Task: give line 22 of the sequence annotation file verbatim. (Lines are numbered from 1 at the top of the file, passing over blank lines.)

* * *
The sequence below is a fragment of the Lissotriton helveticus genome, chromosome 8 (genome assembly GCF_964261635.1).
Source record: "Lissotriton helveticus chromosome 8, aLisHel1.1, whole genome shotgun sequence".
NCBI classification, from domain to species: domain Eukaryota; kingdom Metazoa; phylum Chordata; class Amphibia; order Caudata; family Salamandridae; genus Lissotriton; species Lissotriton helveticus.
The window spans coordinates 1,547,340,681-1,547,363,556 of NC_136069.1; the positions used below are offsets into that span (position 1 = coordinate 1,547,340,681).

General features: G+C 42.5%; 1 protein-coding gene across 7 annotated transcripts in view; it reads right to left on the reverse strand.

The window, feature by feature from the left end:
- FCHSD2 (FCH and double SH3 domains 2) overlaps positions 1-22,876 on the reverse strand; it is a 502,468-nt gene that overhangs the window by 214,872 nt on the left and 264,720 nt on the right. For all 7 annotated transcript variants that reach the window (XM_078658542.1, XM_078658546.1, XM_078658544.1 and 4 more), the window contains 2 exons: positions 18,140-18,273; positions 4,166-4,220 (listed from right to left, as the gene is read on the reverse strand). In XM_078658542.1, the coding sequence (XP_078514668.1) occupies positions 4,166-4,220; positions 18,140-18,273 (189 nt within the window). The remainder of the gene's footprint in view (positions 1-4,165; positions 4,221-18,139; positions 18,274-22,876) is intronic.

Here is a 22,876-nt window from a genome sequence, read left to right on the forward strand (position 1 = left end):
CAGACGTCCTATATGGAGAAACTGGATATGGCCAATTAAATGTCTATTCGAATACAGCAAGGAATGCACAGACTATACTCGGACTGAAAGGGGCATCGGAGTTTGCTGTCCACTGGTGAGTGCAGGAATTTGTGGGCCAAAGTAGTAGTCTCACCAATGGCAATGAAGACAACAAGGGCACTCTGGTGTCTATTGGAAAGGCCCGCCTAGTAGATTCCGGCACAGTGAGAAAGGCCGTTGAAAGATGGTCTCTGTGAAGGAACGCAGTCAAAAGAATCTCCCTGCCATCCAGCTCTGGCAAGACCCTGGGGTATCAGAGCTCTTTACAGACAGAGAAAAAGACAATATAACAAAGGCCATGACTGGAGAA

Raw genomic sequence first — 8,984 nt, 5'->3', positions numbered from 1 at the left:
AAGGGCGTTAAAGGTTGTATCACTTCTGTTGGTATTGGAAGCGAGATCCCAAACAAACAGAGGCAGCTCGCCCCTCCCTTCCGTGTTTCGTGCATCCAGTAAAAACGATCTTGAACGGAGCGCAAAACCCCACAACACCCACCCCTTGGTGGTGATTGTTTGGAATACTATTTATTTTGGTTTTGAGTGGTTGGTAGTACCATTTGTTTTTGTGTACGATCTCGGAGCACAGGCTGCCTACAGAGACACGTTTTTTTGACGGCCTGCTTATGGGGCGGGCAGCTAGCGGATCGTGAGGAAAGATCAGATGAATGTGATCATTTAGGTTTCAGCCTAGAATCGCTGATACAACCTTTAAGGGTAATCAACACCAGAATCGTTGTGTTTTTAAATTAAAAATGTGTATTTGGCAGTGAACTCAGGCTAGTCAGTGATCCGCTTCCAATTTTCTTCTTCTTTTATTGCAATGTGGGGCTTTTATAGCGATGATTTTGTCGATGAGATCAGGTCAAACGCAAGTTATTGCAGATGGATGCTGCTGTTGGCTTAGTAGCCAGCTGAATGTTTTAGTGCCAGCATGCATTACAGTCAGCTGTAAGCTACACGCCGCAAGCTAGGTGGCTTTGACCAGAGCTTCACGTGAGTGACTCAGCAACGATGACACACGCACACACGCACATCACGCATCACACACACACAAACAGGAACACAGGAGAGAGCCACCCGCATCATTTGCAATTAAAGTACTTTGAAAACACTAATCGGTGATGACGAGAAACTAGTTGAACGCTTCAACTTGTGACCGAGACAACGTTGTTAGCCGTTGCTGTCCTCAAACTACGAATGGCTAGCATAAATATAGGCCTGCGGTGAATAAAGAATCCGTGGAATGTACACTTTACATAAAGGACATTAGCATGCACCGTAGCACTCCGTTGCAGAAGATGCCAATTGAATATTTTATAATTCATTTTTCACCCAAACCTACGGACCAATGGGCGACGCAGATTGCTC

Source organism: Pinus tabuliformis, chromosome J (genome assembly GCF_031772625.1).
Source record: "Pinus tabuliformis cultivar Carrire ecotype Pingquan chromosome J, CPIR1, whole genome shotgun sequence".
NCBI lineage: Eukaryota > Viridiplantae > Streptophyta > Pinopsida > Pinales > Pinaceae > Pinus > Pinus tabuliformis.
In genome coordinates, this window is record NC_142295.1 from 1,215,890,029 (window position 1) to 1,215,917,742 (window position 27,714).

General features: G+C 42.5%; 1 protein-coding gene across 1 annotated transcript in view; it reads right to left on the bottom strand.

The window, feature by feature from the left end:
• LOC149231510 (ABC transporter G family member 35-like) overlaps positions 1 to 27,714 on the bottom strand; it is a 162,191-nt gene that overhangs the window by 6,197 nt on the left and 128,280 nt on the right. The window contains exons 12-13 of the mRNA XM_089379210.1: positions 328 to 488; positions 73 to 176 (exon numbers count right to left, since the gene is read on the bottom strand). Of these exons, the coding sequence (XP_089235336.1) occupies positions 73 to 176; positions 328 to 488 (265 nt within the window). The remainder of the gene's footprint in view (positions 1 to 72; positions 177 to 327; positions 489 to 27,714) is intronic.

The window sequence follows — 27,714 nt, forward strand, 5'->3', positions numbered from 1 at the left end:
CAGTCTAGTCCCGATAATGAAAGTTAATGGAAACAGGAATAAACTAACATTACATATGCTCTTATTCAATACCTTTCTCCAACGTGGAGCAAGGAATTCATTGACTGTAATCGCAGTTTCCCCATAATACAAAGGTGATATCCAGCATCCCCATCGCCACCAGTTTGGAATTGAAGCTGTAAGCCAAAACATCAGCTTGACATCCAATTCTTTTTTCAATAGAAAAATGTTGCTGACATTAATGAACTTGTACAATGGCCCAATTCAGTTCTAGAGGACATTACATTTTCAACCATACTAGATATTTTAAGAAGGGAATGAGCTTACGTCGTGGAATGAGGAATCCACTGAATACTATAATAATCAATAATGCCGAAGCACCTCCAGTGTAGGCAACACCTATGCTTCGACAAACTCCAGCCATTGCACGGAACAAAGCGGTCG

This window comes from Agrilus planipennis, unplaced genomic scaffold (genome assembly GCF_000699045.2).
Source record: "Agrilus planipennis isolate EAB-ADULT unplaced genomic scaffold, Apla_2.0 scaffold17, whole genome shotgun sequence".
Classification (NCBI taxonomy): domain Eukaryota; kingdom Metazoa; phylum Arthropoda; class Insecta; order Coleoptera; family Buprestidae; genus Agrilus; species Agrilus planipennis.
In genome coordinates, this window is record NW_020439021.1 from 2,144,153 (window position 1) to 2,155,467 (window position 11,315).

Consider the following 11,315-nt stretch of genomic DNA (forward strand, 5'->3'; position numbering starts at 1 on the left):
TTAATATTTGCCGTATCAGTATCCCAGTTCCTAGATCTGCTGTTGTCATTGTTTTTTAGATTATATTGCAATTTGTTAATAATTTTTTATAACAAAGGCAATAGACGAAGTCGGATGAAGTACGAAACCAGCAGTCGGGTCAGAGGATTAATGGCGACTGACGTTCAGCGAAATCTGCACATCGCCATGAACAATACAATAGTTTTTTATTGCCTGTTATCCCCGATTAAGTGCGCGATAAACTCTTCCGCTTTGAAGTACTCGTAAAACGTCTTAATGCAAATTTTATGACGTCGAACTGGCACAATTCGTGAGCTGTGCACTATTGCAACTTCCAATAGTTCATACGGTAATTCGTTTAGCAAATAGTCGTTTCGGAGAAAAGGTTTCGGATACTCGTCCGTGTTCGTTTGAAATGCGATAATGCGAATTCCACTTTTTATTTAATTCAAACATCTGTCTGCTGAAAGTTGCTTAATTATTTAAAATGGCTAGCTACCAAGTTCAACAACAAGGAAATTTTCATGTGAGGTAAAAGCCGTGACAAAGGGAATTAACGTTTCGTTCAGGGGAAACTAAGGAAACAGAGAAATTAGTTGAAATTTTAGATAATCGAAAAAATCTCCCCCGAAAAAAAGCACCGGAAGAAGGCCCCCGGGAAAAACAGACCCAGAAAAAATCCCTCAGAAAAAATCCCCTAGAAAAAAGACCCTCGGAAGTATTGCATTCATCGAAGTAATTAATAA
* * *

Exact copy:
Source record: "Agrilus planipennis isolate EAB-ADULT unplaced genomic scaffold, Apla_2.0 scaffold17, whole genome shotgun sequence".